UCSF Fresno Department of Emergency Ultrasound Fellowship
Ultrasound is established as an essential tool in the emergency department. Current literature supports its use displaying decreased wait times, expedited diagnosis and treatment, and improved patient outcomes. Ultrasound first made its appearance in emergency medicine with the evaluation of the critical trauma patient using focused abdominal sonography in trauma (FAST), supported by both the American College of Emergency Physicians (ACEP) and the American College of Surgeons (ACS) in the advanced trauma life support (ATLS) course. Since this initial implementation, the use of emergency ultrasound has grown rapidly to include studies for both diagnostic purposes and procedural guidance. Diagnostic emergency ultrasound is an established tool in the evaluation of biliary diasease, aortic aneurysm, ectopic pregnancy, cardiac pathology, sepsis, pneumothorax, hemothorax, and the evaluation of the trauma patient for free fluid in the abdomen. Procedural ultrasound has been shown to increase success and decrease complications of paracentesis, pericardiocentesis, central and peripheral venous cannulation, and abscess incision and drainage. In addition to the established uses of ultrasound in the emergency department, new indications continue to emerge including confirmation of fracture reduction, evaluation for tendon laceration, and evaluation for tenosynovitis to name a few. The RRC in Emergency Medicine requires an ultrasound curriculum during residency training, and post-graduate specialization is sought for those interested in further training and academic development.
The ultrasound program at the UCSF Fresno Emergency Medicine Residency was started in 1996 by Dr. Carolyn Chooljian. The program has now grown to three faculty dedicated to teaching, supervision and performance of ultrasound and related activities. Dr. Brian Chinnock is RDMS certified. Dr. Rimon Bengiamin has completed an ultrasound fellowship.
The patients seen in our emergency department provide a rich source of clinically appropriate ultrasound material. We see many patients with indications for emergency ultrasound. Ultrasound is routinely used in our ED to evaluate trauma patients for free intraperitoneal fluid on FAST scans. The results are often key to the further plan of management and evaluation of the patient by the trauma team. ED ultrasound has on many occasions rapidly indicated the best direction of management and care of our patients with problems such as those with abdominal aortic aneurysms, pericardial tamponade, ectopic pregnancy, cardiac arrest, and many other immediate time sensitive situations.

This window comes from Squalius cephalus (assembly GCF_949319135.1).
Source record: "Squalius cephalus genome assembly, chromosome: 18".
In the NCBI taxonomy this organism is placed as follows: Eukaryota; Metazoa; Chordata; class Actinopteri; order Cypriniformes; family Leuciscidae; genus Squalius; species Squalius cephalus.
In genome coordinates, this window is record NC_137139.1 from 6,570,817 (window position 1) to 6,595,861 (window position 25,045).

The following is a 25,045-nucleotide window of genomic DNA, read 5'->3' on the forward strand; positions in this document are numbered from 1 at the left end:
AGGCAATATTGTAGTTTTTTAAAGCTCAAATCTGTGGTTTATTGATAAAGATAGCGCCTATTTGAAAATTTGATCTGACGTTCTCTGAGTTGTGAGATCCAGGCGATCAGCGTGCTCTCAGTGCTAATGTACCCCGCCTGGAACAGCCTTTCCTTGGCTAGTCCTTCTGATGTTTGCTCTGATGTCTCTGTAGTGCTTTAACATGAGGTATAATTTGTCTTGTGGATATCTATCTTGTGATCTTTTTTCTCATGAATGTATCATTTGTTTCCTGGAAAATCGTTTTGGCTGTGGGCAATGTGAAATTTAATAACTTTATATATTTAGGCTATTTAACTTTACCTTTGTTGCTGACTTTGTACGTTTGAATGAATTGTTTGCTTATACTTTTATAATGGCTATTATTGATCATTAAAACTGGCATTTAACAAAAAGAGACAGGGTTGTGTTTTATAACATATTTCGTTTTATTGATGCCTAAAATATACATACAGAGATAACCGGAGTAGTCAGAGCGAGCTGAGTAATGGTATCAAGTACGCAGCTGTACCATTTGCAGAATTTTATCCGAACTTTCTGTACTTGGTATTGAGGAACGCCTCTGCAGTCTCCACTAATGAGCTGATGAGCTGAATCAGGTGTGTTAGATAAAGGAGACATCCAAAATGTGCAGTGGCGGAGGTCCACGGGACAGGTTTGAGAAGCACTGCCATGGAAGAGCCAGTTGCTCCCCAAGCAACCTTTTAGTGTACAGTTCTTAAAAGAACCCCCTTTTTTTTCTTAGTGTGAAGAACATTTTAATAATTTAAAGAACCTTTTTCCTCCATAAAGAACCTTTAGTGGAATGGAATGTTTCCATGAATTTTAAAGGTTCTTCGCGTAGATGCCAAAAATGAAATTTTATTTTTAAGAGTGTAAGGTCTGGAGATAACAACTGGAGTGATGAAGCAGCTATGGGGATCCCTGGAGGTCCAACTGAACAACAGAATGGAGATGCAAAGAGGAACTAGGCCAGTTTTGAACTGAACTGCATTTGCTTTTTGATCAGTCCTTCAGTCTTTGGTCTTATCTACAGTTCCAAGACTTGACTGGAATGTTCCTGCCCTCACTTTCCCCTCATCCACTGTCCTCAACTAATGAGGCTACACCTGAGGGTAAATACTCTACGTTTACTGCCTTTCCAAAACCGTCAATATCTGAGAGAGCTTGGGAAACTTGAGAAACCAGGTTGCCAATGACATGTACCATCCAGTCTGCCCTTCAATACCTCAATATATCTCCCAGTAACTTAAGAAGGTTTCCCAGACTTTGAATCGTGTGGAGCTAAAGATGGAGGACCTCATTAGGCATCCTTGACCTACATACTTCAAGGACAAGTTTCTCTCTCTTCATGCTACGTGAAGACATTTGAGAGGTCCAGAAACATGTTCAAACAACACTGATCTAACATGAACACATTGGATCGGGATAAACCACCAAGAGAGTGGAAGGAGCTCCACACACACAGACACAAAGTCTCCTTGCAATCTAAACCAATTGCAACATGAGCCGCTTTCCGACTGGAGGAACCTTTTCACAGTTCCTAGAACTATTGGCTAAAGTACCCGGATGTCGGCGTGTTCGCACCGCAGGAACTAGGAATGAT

Residents at UCSF Fresno receive both didactic and hands-on training in ultrasound. The three core ultrasound faculty present a curriculum of 6 core ultrasound lectures each year covering the essential emergency ultrasound topics of trauma/thoracic (EFAST), biliary, aorta, renal, cardiac, pelvic, and procedural ultrasound. Residents have the opportunity to learn ultrasound hands-on through weekly ultrasound clinics where faculty devote time solely to bedside ultrasound education. All residents are required to complete a set number of ultrasounds, as recommended by ACEP, in each of the six core areas and receive certification as part of completion of their residency. Residents with a particular interest in ultrasound may spend elective time or devote their senior area of concentration to ultrasound.
Our program has been involved in many research projects, having participated in the Sonography Outcomes Assessment Program (SOAP), an ultrasound research consortium, as well as individual studies from our institution currently in progress and being proposed. Current ultrasound teaching faculty have produced many teaching materials including a CD-ROM study program of pelvic ultrasound for emergency physicians and three sets of teaching DVDs and manuals that are available nationally. Several podcast instructional videos have also been recently published online, including thoracic ultrasound and gallbladder ultrasound. The faculty has also been involved in teaching ultrasound at the state and national levels, having taught at Cal-ACEP, ACEP, and TCEP (Texas-ACEP) sponsored courses, as well as at smaller arranged courses.